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  1. #1
    New Lounger
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    Smile

    When Win 7 Professional first boots or restarts, I have no Internet connection. The fix is unwieldy but easy. Rt-click on the Connections icon on the System tray, choose Network and Sharing Ctr. and run the trouble shooter. The diagnosis is always the same: Local gateway not available. The solution is always the same: Reset the adapter. The trouble shooter executes this fix and I am connected until the next reboot.

    Even when I am connected, the Connections icon shows a red X and says No Connections available. I am logged on as Administrator. My PC is connected directly to the cable modem -- no router.

    Help anyone?

    Sy

  2. #2
    5 Star Lounger
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    I would suspect that your ISP's router is not playing nice with windows 7 IPV6.

    Try going into "network and sharing center", click on "local area connection" in the middle right side of the page. In the box that pops up click "properties" uncheck the box beside "Internet Protocol Version 6" and see if it works.

  3. #3
    New Lounger
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    I restarted Windows and lo! and behold, I had a connection. I was about to write you a congratulatory thankful message but within 30 seconds the connection was gone.

    Here's a quicker fix than Win7's Troubleshooter. A small free app from Nirsoft called AdapterWatch (http://www.nirsoft.net/) releases and resets the IP address with one click.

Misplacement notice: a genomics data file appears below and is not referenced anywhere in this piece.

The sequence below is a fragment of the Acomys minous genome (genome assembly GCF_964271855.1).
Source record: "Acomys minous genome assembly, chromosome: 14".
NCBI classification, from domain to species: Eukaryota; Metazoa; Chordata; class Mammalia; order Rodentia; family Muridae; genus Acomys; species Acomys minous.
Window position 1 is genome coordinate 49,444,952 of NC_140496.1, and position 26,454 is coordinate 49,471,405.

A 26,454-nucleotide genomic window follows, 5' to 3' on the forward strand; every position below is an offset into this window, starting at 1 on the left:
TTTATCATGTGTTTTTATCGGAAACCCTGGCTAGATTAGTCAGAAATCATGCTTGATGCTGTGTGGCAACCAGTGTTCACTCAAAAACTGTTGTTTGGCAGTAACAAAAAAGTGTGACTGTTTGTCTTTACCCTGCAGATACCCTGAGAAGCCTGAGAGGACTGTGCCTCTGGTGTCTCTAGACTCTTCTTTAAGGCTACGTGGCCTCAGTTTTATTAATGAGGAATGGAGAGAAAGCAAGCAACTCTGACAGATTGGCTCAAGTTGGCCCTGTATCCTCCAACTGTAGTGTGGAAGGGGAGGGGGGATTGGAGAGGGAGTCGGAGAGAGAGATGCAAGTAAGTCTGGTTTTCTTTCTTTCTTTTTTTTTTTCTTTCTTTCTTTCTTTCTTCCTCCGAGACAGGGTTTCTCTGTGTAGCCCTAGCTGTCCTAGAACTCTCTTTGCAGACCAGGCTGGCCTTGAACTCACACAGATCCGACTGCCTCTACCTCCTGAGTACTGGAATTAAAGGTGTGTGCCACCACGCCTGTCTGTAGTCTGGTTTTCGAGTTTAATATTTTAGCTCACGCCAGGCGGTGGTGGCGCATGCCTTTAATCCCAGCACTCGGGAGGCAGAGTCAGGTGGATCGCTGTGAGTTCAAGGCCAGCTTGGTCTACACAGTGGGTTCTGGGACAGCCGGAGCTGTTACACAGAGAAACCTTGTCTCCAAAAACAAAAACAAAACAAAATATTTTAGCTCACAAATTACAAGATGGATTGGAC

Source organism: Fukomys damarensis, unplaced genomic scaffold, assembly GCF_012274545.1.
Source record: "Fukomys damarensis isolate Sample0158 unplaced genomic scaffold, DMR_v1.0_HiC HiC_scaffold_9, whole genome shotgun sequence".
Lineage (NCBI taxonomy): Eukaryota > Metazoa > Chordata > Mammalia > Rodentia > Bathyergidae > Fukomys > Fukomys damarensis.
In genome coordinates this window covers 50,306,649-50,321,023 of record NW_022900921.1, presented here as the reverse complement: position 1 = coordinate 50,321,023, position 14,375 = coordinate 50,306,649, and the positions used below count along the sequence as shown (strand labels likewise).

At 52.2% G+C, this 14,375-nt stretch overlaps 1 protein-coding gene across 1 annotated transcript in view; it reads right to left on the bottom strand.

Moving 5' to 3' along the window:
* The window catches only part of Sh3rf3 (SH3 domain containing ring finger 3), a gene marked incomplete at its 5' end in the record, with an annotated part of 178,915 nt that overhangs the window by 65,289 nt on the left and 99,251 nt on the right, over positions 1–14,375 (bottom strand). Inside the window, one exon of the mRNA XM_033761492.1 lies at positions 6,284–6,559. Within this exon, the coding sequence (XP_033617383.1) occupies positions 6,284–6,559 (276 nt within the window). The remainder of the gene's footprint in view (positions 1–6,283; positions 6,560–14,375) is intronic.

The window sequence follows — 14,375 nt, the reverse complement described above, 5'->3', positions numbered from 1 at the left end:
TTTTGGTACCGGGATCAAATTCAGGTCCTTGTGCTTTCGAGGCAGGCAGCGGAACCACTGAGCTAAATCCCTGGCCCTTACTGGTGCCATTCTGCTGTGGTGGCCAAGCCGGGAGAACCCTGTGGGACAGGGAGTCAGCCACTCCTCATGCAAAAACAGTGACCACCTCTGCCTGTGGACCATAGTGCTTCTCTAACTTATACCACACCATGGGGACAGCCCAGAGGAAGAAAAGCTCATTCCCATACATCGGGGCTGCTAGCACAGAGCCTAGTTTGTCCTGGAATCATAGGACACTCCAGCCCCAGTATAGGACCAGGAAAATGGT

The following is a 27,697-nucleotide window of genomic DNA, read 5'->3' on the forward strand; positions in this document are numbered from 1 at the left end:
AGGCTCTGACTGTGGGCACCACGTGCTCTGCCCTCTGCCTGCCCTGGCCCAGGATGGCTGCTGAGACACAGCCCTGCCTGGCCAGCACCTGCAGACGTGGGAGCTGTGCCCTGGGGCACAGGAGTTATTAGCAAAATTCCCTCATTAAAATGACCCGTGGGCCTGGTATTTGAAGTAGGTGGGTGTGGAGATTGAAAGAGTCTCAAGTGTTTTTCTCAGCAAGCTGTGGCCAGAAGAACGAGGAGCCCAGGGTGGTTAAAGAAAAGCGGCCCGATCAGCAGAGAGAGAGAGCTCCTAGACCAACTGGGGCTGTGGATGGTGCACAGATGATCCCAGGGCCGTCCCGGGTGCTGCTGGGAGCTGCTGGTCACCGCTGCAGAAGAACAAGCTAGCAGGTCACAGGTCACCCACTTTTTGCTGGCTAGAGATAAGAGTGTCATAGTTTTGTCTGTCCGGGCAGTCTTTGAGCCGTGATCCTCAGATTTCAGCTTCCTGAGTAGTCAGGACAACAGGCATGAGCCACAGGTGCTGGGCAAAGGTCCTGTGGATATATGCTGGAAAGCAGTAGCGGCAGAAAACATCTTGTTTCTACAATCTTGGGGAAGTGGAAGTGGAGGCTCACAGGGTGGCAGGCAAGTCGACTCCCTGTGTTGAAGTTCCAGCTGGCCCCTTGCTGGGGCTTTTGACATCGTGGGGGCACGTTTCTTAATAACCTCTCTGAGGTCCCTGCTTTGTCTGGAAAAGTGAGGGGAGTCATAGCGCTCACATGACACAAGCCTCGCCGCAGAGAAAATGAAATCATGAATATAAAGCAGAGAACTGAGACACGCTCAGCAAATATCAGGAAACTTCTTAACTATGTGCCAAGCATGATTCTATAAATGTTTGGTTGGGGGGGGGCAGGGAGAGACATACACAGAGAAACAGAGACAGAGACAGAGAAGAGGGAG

So, if you, or anyone, has further insight into a solution to this problem, I'll gladly give it the old college try.

    Thanks.

    Sy

  4. #4
    5 Star Lounger
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    You wouldn't be able to beg or borrow a router from somebody to test with?

    It is hard to tell if the problem is your machine or a problem with how the ISP is assigning IP addresses.


    One thing you could try:

    After you restart or lose connection, go to a command prompt and run ipconfig /all, If you have an IP address, try a

    ping your.gateway.IP.address (replacing your.gateway.IP.Address with the actual gateway IP shown by ipconfig)

    let us know if you have an IP and if you can ping when the network shows you are not connected.

  5. #5
    5 Star Lounger chowur's Avatar
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    Sounds like you need to,Update your ethernet card drivers.I know windows 7 installed the drivers but!The way it sounds they are not doing the job.You can d/l a FREE program to get all of your hardware info here;Hwinfo
    Problems cannot be solved by the same level of thinking that created them. -Albert Einsten

  6. #6
    New Lounger
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    There is nothing wrong with the network driver. If you do a search on the Internet, you will find that lots and lots of people have the same issue. It seems that Windows 7 does not play nicely with the non-MS DHCP server. Some people advised disabling nDNS using MSCONFIG if you have iTune installed. There are several others suggestions which does not work for me either. The connection would stay on for several hours some times, and would stay on for only a few minutes. It is all up to Windows 7. I think we have to wait till MS comes up with a fix.